IT managers are working to many hours for little or no return, according to research released by the Chartered Management Institute.
According to the figures, part of a report entitled Quality of Working Life, 83 per cent of managers in the IT sector regularly work over their contracted hours, with the average manager working 1 hour and 18 minutes over contract each day, which adds up to 40 days per year, or 184 million days each year for the UK’s management population.
In addition 51 per cent of respondents believe that the UK’s long hours culture affects their productivity and 42 per cent argue that working excessively hits morale. A total of 58 per cent of IT managers also claimed the extra hours prevent them from developing their skills.
The research added that the average IT manager takes 3.5 days off sick each year, but for every day lost to illness, 11.5 days are given ‘free of charge’ to their employer.
Jo Causon, director, marketing and corporate affairs at the Chartered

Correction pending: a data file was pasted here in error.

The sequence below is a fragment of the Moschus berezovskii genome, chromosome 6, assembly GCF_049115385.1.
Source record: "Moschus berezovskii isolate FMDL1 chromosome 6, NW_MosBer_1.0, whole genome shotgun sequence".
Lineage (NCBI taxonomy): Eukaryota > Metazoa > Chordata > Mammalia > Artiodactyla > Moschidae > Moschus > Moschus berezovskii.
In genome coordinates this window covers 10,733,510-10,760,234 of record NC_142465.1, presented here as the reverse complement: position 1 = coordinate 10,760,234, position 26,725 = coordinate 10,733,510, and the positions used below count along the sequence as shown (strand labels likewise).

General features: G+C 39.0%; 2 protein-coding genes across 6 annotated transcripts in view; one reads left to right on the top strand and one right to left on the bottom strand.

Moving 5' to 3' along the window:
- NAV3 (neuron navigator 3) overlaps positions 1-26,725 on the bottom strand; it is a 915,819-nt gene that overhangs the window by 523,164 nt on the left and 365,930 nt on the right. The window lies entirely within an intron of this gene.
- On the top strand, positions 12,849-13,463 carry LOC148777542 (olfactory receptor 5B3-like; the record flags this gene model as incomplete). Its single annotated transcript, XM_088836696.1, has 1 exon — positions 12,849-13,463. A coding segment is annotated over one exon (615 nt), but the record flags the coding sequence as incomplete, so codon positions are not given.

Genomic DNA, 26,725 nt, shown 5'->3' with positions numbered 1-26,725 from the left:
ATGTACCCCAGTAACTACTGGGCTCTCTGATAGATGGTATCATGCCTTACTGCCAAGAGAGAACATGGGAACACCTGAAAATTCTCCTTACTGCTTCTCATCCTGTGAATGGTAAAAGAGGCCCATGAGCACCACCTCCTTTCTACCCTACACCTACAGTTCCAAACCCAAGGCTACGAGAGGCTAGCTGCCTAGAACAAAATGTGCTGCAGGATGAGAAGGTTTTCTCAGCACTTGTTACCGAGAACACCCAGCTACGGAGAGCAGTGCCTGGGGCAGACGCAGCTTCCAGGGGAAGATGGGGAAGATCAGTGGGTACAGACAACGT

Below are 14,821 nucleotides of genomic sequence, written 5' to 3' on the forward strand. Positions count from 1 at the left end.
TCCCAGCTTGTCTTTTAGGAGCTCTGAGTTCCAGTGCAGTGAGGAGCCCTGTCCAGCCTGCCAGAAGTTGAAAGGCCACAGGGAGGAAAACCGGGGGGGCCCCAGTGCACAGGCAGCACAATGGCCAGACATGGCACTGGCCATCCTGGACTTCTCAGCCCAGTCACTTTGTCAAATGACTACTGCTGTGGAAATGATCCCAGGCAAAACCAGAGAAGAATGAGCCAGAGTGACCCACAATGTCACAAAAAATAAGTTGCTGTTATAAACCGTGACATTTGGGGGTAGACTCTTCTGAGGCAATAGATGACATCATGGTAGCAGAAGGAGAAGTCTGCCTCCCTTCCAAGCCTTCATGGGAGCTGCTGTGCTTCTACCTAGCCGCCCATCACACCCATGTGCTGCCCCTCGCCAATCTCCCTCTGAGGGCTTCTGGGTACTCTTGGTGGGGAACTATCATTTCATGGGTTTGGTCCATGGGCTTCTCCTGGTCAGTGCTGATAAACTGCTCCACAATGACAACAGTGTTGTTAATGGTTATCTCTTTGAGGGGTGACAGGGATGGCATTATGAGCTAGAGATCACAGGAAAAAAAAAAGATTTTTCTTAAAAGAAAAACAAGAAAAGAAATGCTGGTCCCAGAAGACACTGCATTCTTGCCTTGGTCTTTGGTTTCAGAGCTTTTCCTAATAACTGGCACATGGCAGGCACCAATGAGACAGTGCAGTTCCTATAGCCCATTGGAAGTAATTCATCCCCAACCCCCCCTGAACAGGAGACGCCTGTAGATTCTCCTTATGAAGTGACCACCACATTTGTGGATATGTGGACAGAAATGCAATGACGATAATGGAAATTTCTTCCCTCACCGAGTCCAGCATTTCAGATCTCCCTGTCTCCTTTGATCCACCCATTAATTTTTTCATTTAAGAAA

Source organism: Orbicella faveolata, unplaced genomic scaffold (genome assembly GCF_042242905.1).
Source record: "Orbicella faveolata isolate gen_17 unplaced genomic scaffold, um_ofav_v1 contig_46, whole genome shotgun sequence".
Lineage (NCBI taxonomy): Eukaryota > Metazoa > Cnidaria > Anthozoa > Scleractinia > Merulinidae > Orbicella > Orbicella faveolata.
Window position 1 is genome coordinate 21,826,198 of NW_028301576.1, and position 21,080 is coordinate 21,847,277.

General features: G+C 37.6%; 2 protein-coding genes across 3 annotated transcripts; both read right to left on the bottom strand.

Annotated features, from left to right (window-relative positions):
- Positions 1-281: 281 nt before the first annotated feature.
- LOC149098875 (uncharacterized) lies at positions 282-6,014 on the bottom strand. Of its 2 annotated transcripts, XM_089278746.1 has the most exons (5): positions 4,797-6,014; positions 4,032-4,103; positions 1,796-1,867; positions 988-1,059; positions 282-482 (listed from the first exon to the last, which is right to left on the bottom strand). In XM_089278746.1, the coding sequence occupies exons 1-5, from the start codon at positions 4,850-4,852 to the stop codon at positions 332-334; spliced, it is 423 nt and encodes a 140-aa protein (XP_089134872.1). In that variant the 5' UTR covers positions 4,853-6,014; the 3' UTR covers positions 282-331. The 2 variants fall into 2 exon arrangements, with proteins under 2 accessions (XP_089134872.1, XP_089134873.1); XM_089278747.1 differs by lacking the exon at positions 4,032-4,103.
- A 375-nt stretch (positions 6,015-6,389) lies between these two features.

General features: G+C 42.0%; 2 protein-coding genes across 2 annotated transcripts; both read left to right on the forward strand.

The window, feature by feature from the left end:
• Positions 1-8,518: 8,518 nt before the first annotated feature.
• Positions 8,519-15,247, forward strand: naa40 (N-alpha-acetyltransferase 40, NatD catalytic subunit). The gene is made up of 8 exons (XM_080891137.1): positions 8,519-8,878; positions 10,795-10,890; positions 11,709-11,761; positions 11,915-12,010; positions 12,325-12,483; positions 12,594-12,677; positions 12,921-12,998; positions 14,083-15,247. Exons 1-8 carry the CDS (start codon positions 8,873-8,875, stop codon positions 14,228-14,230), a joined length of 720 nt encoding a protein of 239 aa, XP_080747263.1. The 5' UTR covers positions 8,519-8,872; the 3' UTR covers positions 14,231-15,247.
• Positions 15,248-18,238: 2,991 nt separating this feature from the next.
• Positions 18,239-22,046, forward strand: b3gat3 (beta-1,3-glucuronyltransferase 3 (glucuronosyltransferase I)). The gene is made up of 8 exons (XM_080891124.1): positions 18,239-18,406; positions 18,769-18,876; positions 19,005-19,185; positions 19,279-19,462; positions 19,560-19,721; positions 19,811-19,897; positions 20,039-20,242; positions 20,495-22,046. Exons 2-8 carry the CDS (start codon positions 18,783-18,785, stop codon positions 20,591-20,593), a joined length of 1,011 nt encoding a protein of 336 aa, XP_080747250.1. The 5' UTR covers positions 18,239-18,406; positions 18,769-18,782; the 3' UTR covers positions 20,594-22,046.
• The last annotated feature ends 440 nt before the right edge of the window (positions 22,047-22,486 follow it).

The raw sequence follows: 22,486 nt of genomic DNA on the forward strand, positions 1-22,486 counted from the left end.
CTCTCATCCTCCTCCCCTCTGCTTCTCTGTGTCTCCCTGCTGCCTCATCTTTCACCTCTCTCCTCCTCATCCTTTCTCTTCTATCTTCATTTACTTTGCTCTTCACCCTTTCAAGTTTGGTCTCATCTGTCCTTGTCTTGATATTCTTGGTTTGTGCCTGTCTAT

Management Institute, says: “Many organisations focus on the cost of absence to
their organisations, yet are not addressing the root causes of absenteeism.
“Surely, in today’s results-driven environment, output is more important than input, so two questions need to be answered; why are employers ignoring the impact of long hours on the health and performance of their employees and what responsibility are employees taking for how they manage themselves?”
Causon added: “The perpetual cycle of taking out costs in recent years has meant that most organisations are driven to use their assets – particularly their people – more intensively. Yet it is clearly having a negative effect and will create longer-term problems for organisations unless the UK’s long hours culture is kept in check.”
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